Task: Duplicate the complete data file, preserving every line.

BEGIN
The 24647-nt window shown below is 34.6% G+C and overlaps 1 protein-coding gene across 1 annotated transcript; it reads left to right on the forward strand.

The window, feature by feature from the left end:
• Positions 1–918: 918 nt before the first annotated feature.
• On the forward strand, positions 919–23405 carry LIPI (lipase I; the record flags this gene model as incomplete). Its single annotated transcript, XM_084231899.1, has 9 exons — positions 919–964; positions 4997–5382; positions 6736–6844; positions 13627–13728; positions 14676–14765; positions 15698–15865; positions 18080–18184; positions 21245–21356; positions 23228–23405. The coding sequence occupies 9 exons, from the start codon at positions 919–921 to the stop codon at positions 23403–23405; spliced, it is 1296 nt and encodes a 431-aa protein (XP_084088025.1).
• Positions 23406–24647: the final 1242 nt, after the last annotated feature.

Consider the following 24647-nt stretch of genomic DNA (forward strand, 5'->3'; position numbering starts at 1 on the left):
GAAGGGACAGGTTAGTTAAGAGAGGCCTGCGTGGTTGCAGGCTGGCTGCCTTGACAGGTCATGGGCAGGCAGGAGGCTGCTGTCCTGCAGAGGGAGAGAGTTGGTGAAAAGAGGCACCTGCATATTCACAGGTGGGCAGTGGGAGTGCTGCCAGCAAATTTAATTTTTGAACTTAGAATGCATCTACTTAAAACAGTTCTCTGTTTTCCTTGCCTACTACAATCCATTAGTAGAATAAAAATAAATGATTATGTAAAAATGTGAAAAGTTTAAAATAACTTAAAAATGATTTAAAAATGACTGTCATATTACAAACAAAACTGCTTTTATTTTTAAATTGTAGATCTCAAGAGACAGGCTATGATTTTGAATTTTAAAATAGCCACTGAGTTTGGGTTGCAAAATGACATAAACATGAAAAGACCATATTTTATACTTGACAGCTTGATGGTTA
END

The 24647-nt window shown below is 34.6% G+C and overlaps 1 protein-coding gene across 1 annotated transcript; it reads left to right on the forward strand.

The window, feature by feature from the left end:
• Positions 1–918: 918 nt before the first annotated feature.
• On the forward strand, positions 919–23405 carry LIPI (lipase I; the record flags this gene model as incomplete). Its single annotated transcript, XM_084231899.1, has 9 exons — positions 919–964; positions 4997–5382; positions 6736–6844; positions 13627–13728; positions 14676–14765; positions 15698–15865; positions 18080–18184; positions 21245–21356; positions 23228–23405. The coding sequence occupies 9 exons, from the start codon at positions 919–921 to the stop codon at positions 23403–23405; spliced, it is 1296 nt and encodes a 431-aa protein (XP_084088025.1).
• Positions 23406–24647: the final 1242 nt, after the last annotated feature.

Consider the following 24647-nt stretch of genomic DNA (forward strand, 5'->3'; position numbering starts at 1 on the left):
GAAGGGACAGGTTAGTTAAGAGAGGCCTGCGTGGTTGCAGGCTGGCTGCCTTGACAGGTCATGGGCAGGCAGGAGGCTGCTGTCCTGCAGAGGGAGAGAGTTGGTGAAAAGAGGCACCTGCATATTCACAGGTGGGCAGTGGGAGTGCTGCCAGCAAATTTAATTTTTGAACTTAGAATGCATCTACTTAAAACAGTTCTCTGTTTTCCTTGCCTACTACAATCCATTAGTAGAATAAAAATAAATGATTATGTAAAAATGTGAAAAGTTTAAAATAACTTAAAAATGATTTAAAAATGACTGTCATATTACAAACAAAACTGCTTTTATTTTTAAATTGTAGATCTCAAGAGACAGGCTATGATTTTGAATTTTAAAATAGCCACTGAGTTTGGGTTGCAAAATGACATAAACATGAAAAGACCATATTTTATACTTGACAGCTTGATGGTTA